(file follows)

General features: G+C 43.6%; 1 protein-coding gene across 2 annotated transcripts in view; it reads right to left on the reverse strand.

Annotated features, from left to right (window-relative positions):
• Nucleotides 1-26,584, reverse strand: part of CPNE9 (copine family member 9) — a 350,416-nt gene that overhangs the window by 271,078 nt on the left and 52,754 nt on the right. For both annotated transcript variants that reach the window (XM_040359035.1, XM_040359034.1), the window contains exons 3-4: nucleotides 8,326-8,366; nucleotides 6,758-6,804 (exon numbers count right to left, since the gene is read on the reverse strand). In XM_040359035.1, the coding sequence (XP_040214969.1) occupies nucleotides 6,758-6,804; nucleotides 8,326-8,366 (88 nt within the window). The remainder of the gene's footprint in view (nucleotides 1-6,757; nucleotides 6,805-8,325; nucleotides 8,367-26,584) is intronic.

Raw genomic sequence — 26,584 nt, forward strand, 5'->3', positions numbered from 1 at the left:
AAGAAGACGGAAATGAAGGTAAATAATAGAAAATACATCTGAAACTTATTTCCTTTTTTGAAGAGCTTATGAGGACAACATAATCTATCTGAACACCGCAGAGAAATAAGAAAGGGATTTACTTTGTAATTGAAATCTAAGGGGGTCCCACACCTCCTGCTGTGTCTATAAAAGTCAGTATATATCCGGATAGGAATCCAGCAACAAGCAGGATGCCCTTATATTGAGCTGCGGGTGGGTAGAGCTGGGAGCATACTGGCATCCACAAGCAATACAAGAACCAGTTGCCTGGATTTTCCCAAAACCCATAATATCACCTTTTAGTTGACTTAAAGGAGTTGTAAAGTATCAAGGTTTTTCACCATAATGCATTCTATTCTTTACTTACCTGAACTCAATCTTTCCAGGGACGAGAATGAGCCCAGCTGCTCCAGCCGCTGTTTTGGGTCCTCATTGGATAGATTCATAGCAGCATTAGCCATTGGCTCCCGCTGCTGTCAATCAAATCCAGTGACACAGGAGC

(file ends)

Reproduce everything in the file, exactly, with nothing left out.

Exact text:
General features: G+C 43.6%; 1 protein-coding gene across 2 annotated transcripts in view; it reads right to left on the reverse strand.

Annotated features, from left to right (window-relative positions):
• Nucleotides 1-26,584, reverse strand: part of CPNE9 (copine family member 9) — a 350,416-nt gene that overhangs the window by 271,078 nt on the left and 52,754 nt on the right. For both annotated transcript variants that reach the window (XM_040359035.1, XM_040359034.1), the window contains exons 3-4: nucleotides 8,326-8,366; nucleotides 6,758-6,804 (exon numbers count right to left, since the gene is read on the reverse strand). In XM_040359035.1, the coding sequence (XP_040214969.1) occupies nucleotides 6,758-6,804; nucleotides 8,326-8,366 (88 nt within the window). The remainder of the gene's footprint in view (nucleotides 1-6,757; nucleotides 6,805-8,325; nucleotides 8,367-26,584) is intronic.

Raw genomic sequence — 26,584 nt, forward strand, 5'->3', positions numbered from 1 at the left:
AAGAAGACGGAAATGAAGGTAAATAATAGAAAATACATCTGAAACTTATTTCCTTTTTTGAAGAGCTTATGAGGACAACATAATCTATCTGAACACCGCAGAGAAATAAGAAAGGGATTTACTTTGTAATTGAAATCTAAGGGGGTCCCACACCTCCTGCTGTGTCTATAAAAGTCAGTATATATCCGGATAGGAATCCAGCAACAAGCAGGATGCCCTTATATTGAGCTGCGGGTGGGTAGAGCTGGGAGCATACTGGCATCCACAAGCAATACAAGAACCAGTTGCCTGGATTTTCCCAAAACCCATAATATCACCTTTTAGTTGACTTAAAGGAGTTGTAAAGTATCAAGGTTTTTCACCATAATGCATTCTATTCTTTACTTACCTGAACTCAATCTTTCCAGGGACGAGAATGAGCCCAGCTGCTCCAGCCGCTGTTTTGGGTCCTCATTGGATAGATTCATAGCAGCATTAGCCATTGGCTCCCGCTGCTGTCAATCAAATCCAGTGACACAGGAGC